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Old 11-09-2017, 06:52 AM   #1
sorryForMyEnglish
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Uefi Linux&Windows dual boot stability and hardware drivers


Hello there;

it will be a short questions,

msi "ge60 2oe" computer (UEFI) Can I install "ubuntu and windows 10" with dual boot?

and

Will my drivers work efficiently
Is bios update required

thanks
 
Old 11-09-2017, 10:28 AM   #2
Keruskerfuerst
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Try to install Ubuntu with USB stick.
 
Old 11-09-2017, 02:55 PM   #3
jefro
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Consider how you may backup windows 10 and how you may need to recover it before you attempt this.

You have a safer solution by using a free virtual machine if you have any doubts about dual boot.

It is pretty easy to make a fast usb drive that has a real linux install and it will protect your install.

I haven't had any problems using Ubuntu LTS on a modern system but each uefi seems to be unique. Generally the dvd works pretty good but making a usb may have you fooling with some settings or choices. Some computers may report both legacy and uefi choices on same media.
 
Old 11-09-2017, 03:46 PM   #4
sorryForMyEnglish
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Thanks,

I installed the ubuntu system using the dual boot method.
but the windows 10 system started to have problems.

the opening of the system slowed down,
I needed to re-introduce the audio driver,
system resource usage increased

I searched some methods (power options, fast boot) but the problem was not solved.
 
Old 11-10-2017, 02:30 AM   #5
!!!
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Welcome to LQ!!! Hmmmm... M$Win ?shouldn't? be affected (unless some UEFI thing Idk)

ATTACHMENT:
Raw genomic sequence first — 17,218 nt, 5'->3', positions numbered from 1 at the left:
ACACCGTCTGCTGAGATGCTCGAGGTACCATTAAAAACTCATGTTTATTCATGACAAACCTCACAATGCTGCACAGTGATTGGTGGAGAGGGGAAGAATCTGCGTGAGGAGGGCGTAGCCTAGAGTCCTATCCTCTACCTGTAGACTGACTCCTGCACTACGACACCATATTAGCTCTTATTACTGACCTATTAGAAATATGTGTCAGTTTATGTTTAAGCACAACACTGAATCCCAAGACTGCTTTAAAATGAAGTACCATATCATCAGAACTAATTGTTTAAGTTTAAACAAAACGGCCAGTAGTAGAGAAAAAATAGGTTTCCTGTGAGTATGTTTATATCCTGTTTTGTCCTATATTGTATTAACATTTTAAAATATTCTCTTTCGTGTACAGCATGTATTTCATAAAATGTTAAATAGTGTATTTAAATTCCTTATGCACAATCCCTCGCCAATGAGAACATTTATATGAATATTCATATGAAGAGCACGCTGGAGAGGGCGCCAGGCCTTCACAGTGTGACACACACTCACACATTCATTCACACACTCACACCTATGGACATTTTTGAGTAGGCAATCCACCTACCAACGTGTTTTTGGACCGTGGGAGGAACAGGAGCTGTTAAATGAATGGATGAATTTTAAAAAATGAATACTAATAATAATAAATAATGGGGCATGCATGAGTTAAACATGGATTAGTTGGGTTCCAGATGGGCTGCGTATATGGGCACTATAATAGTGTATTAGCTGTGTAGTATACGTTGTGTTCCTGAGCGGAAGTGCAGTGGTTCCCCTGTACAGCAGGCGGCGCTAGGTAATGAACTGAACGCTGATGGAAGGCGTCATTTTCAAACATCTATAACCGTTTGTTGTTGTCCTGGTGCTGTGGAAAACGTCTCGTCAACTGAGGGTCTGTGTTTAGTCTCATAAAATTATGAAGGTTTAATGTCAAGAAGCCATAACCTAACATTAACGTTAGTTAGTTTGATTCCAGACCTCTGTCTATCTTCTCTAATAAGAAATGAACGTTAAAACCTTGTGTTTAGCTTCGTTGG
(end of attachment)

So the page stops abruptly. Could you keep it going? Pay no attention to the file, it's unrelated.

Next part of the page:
Maybe more details are needed.

Have you looked into VirtualBox.org? (then Linux runs as an 'app' ON M$Win10)
 
Old 11-10-2017, 02:47 AM   #6
aragorn2101
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Quote:
Originally Posted by sorryForMyEnglish View Post
Thanks,

I installed the ubuntu system using the dual boot method.
but the windows 10 system started to have problems.

the opening of the system slowed down,
I needed to re-introduce the audio driver,
system resource usage increased

I searched some methods (power options, fast boot) but the problem was not solved.
Normally, Windows should not be affected by a dual boot. Linux and Windows are totally independent and distinct.

However, the slowing down at boot might be explained by the absence of Fast Boot. You see, Windoze is so slow it has to trick you by not fully shutting down, so that the next time you boot the machine it only wakes from hibernation instead of doing a full boot. This could explain why, now, the Win10 will boot slower.

But apart from this, Windows must not be affected. Unless, now I'm thinking, you shrinked the Windows partition using Gparted and you accidentally caused the crash of some Windows program found in the space you needed for Ubuntu. Then it is a possibility. Try to use a Windows repair disk to scan the partition to see if there is anything wrong.

If you have time and if you have backup (e.g. recovery partition/DVDs), you can restore your Win10 back to factory and try installing Ubuntu again, and this time, shrink the Windows partition from within Windows, then install Ubuntu in the free space.
 
1 members found this post helpful.
Old 11-10-2017, 06:46 AM   #7
sorryForMyEnglish
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(Message sent twice)

Last edited by sorryForMyEnglish; 11-10-2017 at 06:58 AM.
 
Old 11-10-2017, 06:56 AM   #8
sorryForMyEnglish
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@!!!;

My computer's drivers are not stable on linux. you also need to have WindowsUN installed for games and performance-critical applications.

also

I have VMware installed inside my windows system but windows is not safe.

@aragorn2101;

Thank you so much.

"However, the slowing down at the boot might be explained by the absence of Fast Boot. You see, windows is so slow that you have to trick you by not shutting down, so that the next time you boot the machine only wakes from hibernation I can not wait to get back to the car. "

very logical.

I split the disk into 4 pieces
(I have made disk space reduction where windows is not installed)

I think I'm going to drop the windows version from 10 to 7
 
  


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